Students step up

Every musical production comes with its share of challenges, but even the most experienced Broadway North performers and stagehands weren’t prepared for this one.

The local theatre company was less than a month away from their opening night performance of Mary Poppins when they were forced to make some major changes on the fly.

On Nov. 10, they found themselves down one music director and one Mary Poppins, when local musician Mike Langlois was rushed to hospital with his wife Karen at his side. Karen was set to direct the the music and play the leading role as the iconic English nanny.

“My initial reaction was, how can we help? What can we do to help?’’’ said Janelle Matice, a close family friend. “It’s such a dire situation that you hope none of your friends would ever have to go through. You just want to be able to help them and make it easier for them.”

The early prognosis wasn’t good. Doctors discovered a hole in Mike’s heart, which had reversed the blood flow and put 10 times the recommended pressure on his lungs. On November 21, Karen posted on their GoFundMe page that Mike’s double lung transplant was a success.

For the Langlois’, the musical was out of the question. For the remaining cast and crew, they’re hoping to honour the Langlois’ with a performance they would be proud of.

“The Langlois’ are very important to this community. Both of them,” director Roxanne Dicke said. “Even though it’s been more intense and we’ve had to add extra rehearsals, they’d be, I think, proud of and (feel) very cared for.”

Replacing any of those roles will be a challenge, but the biggest one is finding a new lead on short notice. Typically, theatre companies like Broadway North employ understudies in case something happens to the main cast members. The company has been forced to occasionally turn to them in the past, but there was another problem. Mary Poppins was one of the few roles without an understudy.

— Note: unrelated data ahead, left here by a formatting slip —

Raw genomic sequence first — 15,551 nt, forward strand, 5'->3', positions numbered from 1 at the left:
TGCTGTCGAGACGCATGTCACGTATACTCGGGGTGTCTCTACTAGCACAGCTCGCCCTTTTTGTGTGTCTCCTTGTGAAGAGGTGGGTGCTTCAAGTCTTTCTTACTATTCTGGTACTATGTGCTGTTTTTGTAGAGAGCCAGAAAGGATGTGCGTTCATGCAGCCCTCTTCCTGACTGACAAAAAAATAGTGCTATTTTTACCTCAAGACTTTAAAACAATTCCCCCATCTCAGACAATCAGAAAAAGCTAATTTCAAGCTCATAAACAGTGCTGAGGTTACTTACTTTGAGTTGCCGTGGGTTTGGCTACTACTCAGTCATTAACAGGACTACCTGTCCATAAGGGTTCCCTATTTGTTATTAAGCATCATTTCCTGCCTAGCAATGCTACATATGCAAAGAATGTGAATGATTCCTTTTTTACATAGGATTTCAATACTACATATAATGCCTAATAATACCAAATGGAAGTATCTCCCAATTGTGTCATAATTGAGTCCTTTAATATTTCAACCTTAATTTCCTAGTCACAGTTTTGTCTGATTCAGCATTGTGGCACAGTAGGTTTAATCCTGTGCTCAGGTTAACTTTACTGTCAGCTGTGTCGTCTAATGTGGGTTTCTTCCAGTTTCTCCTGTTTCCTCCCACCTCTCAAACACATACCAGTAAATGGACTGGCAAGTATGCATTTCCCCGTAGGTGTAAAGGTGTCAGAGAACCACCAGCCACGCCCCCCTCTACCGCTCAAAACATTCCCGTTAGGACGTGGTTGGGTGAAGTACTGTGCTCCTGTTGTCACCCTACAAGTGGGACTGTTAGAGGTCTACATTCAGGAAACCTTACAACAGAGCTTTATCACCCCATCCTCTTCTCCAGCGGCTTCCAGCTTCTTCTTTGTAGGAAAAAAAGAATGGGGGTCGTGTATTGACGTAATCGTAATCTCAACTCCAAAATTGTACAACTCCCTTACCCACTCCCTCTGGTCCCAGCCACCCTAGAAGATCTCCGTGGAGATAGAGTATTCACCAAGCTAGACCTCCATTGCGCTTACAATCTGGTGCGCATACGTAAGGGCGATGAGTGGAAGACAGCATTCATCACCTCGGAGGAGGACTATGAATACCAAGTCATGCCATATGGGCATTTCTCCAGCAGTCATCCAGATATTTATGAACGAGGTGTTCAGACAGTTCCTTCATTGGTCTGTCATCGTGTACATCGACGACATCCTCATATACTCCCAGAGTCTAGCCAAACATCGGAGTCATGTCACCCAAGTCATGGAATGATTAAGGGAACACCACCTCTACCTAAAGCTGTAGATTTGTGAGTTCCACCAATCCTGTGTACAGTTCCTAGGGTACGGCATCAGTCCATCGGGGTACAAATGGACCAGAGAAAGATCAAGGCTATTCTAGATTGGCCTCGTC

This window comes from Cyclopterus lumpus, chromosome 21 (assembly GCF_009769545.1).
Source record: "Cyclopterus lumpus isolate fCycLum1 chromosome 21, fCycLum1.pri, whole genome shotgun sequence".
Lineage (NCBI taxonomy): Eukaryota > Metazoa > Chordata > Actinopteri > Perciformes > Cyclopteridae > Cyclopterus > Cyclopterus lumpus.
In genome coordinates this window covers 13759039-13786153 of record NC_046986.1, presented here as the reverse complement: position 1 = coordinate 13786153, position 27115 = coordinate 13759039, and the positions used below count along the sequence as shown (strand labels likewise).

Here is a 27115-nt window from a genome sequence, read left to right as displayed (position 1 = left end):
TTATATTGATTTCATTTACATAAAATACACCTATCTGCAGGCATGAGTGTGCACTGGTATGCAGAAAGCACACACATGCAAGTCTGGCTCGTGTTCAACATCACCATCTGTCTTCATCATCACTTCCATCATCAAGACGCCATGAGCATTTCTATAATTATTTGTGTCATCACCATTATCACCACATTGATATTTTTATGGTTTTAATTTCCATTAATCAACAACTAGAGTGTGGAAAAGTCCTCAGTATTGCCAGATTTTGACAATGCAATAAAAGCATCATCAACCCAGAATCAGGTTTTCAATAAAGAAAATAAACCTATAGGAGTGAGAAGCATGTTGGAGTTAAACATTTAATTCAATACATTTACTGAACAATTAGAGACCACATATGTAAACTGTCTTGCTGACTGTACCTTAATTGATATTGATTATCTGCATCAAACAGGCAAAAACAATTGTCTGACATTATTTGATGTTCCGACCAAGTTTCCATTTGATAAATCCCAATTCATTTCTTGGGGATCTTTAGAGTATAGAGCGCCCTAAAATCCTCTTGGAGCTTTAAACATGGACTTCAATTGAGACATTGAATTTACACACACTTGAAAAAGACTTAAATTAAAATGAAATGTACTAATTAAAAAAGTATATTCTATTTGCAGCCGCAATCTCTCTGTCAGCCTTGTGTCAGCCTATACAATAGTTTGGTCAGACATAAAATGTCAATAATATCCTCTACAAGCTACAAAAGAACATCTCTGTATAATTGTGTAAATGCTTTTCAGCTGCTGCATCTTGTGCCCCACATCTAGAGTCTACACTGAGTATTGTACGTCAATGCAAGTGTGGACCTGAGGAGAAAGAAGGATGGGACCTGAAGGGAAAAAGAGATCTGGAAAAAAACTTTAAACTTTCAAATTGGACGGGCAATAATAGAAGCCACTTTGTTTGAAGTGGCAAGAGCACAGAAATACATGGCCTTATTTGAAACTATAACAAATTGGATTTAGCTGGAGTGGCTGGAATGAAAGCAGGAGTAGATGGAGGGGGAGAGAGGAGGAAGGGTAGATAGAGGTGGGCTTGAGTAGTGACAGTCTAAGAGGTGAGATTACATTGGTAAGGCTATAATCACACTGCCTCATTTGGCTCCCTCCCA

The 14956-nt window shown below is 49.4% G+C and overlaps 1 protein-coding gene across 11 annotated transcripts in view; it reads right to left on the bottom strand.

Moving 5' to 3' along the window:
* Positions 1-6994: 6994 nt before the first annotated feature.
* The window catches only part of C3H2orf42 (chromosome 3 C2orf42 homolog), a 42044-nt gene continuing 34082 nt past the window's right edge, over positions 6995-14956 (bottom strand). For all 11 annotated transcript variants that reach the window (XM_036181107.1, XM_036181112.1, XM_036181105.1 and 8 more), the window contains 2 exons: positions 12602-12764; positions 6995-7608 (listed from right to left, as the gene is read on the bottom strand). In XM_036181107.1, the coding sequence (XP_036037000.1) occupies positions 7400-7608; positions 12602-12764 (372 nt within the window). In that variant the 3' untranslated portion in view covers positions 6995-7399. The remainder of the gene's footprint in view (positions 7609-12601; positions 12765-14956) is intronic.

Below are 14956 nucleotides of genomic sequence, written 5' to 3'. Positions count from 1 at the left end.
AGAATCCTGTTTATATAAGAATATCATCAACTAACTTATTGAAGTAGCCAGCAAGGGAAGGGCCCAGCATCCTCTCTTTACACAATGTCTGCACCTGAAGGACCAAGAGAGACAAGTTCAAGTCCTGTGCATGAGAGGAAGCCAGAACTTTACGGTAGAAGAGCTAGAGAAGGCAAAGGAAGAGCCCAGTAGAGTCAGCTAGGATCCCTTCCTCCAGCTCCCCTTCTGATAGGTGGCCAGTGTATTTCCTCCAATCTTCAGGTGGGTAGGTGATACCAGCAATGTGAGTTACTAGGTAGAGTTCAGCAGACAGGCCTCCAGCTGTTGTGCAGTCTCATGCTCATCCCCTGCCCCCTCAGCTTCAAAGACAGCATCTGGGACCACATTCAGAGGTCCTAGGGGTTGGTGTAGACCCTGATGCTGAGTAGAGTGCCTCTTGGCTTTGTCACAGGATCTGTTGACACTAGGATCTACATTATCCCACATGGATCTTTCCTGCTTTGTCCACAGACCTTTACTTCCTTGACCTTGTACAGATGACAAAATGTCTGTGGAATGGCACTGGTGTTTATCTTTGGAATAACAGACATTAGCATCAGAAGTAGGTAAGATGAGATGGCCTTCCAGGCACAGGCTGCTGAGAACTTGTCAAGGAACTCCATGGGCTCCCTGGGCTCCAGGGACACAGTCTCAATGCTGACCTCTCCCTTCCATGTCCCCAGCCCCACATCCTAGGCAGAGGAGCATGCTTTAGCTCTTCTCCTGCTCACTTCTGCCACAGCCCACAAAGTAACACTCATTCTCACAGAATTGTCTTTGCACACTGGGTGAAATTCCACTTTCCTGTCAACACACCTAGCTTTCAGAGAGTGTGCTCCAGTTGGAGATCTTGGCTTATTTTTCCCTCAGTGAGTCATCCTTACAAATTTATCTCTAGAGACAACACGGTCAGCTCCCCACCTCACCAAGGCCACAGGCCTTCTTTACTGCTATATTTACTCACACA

Cast member Olivia Numedahl waits for instruction during rehearsals at the Margot Fornier Centre on Saturday, Nov. 24. — Jason Kerr/Daily Herald

In stepped Olivia Numedahl, a local high school student who has the unenviable task of learning a new part that would normally require three months of preparation. She has less than three weeks.

“First, I was super worried for Mike because we didn’t know what was happening,” Numedahl said during a break in rehearsals on Saturday. “I was first told that I would just be taking over for one weekend. I thought, ‘okay, that’s fine. I can just learn the songs and just go from there.’ Then they said, ‘no Karen’s not going to come back. We need you to take over for good.’ I thought, ‘okay, I’ll start practicing.’”

“Olivia has been phenomenal in stepping forward and stepping up,” Dicke added. “Thankfully she was in a lot of similar scenes because she was playing the mom (Winifred Banks).”

However, filling in one hole just created another. With Numedahl gone, Dicke shuffled the cast around, moving Nyah Kelly, into Numedahl’s old role. That wasn’t their only challenge. With Karen gone, the company also lost their music direction. In stepped Matice to help out her long-time friend.

Fortunately, this task proved to be a bit easier.

“Karen had worked with them, so they’re practically perfect, to use a line from the play,” she said. “Coming on at the very last minute is super easy for me because they are so well prepared and they are doing an excellent job.”

However, even with those roles filled, there is an air of uncertainty over the production. While all the actors and stage hands know their roles and are working hard to put on the best show possible, it’s sometimes difficult to focus given the urgency of the Langlois’ plight.

As theatre lovers, cast and crew members are used to hearing stories about how the show must go on. They’re hoping this one will be worthy of the couple who had to leave it behind, and they’re hoping Prince Albert residents will come out to support them in their efforts.

“I know Karen would be extremely proud of the kids,” Matice said. “She would see the things she’s taught them, they’ve remembered and refined to a polished performance where we can put it on for the city and be so proud.”

“My first thought was, ‘we can do it. We have to do it,’” Dicke added. “I’ve stayed in touch with Karen to remind her they they would be a source of inspiration for us.”

The Broadway North production of Mary Popppins opens on Friday, Nov. 30 at the E.A. Rawlinson Centre. Show time is 7:30 p.m. The play also runs on Dec. 1, Dec. 7, and Dec. 8.

Those interested in donating to support the Langlois family can visit their Go Fund Me page at As of press time, supporters have contributed $23,987 in only 13 days.